Wall Street shares plunged on Monday as investors fled technology stocks amid resurgent trade war worries, with key indexes trading below their 200-day moving averages and the S&P 500 closing below that pivotal technical level for the first time since Britain's vote to leave the European Union in June 2016.
The first trading day of the second quarter began with a broad selloff concentrated in the technology and consumer discretionary sectors, as losses by Amazon.com, Tesla and Microsoft, among others, took center stage from retaliatory trade measures China unveiled on Sunday.
"It’s more complicated than just a tech selloff. What's hurting everything is that the S&P went through its 200-day moving average," said Brian Battle, director of trading at Performance Trust Capital Partners in Chicago. "That attracts momentum sellers and they don't care what the fundamentals are."
The Dow Jones Industrial Average fell 458.92 points, or 1.9 percent, to 23,644.19 after dipping below its 200-day moving average. The S&P 500 fell 58.99 points, or 2.23 percent, to 2,581.88 and the Nasdaq Composite dropped 193.33 points, or 2.74 percent, to 6,870.12.
Amazon.com was the biggest drag on the S&P 500, down 5.2 percent, as President Donald Trump continued his twitter attacks on the online retailer.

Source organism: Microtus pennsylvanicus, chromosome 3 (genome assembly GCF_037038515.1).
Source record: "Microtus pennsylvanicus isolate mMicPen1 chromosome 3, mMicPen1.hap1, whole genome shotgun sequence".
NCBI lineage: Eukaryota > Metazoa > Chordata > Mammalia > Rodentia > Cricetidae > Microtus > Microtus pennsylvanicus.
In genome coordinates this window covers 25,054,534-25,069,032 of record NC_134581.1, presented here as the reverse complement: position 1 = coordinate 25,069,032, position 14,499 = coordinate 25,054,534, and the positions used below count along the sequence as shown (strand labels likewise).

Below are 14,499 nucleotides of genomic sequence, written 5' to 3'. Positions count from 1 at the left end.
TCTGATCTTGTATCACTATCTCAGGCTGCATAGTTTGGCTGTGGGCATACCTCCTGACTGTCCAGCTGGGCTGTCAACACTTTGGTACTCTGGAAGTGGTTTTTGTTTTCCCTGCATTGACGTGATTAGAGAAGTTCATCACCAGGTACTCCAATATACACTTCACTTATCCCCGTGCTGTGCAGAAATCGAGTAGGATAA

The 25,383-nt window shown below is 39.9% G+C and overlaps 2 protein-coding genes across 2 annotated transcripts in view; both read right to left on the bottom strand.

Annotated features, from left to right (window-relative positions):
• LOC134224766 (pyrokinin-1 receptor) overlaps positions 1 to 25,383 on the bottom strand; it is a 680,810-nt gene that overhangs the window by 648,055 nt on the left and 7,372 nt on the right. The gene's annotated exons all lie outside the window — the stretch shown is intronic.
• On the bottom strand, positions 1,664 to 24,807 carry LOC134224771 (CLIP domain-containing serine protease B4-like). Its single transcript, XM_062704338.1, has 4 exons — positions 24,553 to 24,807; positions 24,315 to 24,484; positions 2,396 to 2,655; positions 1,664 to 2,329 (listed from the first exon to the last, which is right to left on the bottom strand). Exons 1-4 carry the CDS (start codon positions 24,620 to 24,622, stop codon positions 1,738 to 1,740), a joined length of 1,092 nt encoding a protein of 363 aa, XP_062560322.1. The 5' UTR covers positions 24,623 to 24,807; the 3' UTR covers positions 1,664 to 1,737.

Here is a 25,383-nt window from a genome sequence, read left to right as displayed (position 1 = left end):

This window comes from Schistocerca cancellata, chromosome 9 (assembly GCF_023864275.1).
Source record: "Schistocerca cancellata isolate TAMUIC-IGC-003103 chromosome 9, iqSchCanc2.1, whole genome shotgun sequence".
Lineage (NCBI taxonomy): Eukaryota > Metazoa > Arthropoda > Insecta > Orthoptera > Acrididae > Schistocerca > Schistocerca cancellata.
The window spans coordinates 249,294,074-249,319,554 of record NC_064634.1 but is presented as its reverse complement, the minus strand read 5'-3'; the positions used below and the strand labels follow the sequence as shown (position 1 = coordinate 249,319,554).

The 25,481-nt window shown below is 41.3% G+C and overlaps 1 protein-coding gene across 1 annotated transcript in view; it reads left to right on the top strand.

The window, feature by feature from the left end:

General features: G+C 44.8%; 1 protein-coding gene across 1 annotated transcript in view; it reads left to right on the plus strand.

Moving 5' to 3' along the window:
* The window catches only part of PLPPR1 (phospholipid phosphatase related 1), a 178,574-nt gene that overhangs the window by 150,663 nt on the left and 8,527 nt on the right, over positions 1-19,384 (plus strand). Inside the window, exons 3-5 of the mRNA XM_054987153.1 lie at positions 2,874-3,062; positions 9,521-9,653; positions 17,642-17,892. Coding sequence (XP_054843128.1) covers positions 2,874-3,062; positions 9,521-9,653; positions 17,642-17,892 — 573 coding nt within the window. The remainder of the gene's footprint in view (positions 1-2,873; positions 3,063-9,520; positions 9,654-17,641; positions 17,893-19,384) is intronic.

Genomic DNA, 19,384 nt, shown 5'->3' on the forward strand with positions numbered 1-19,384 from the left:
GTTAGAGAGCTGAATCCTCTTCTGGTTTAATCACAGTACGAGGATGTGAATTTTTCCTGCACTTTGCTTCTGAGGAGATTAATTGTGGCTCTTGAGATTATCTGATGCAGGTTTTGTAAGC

All 11 major sectors of the S&P 500 closed lower, with the biggest losses seen by the consumer discretionary and technology indexes, which were down 2.8 percent and 2.5 percent, respectively.
The tech-heavy Nasdaq was dragged lower by Microsoft , Intel, Apple Inc, Facebook and Alphabet.
Shares of Tesla Inc ended the day down 5.1 percent after the company was reported to be making 2,000 Model 3s per week, missing its 2,500 target.
The electric automaker's losses extend last week's near 14-percent decline as investigations of a fatal California crash and a Moody's credit downgrade weighed on the stock.
Health insurer Humana Inc's shares closed up 4.4 percent on news it was in talks with Walmart to expand their partnership or possibly be acquired by the retailer . Walmart stock fell 3.8 percent.
U.S. Treasury yields fell to two-month lows as investors fled sliding stocks for safety ahead of Friday's closely watched jobs report.
Declining issues outnumbered advancing ones on the NYSE by a 4.17-to-1 ratio; on Nasdaq, a 4.14-to-1 ratio favored decliners.
Volume on U.S. exchanges was 7.71 billion shares, compared to the 7.29 billion average over the last 20 trading days.
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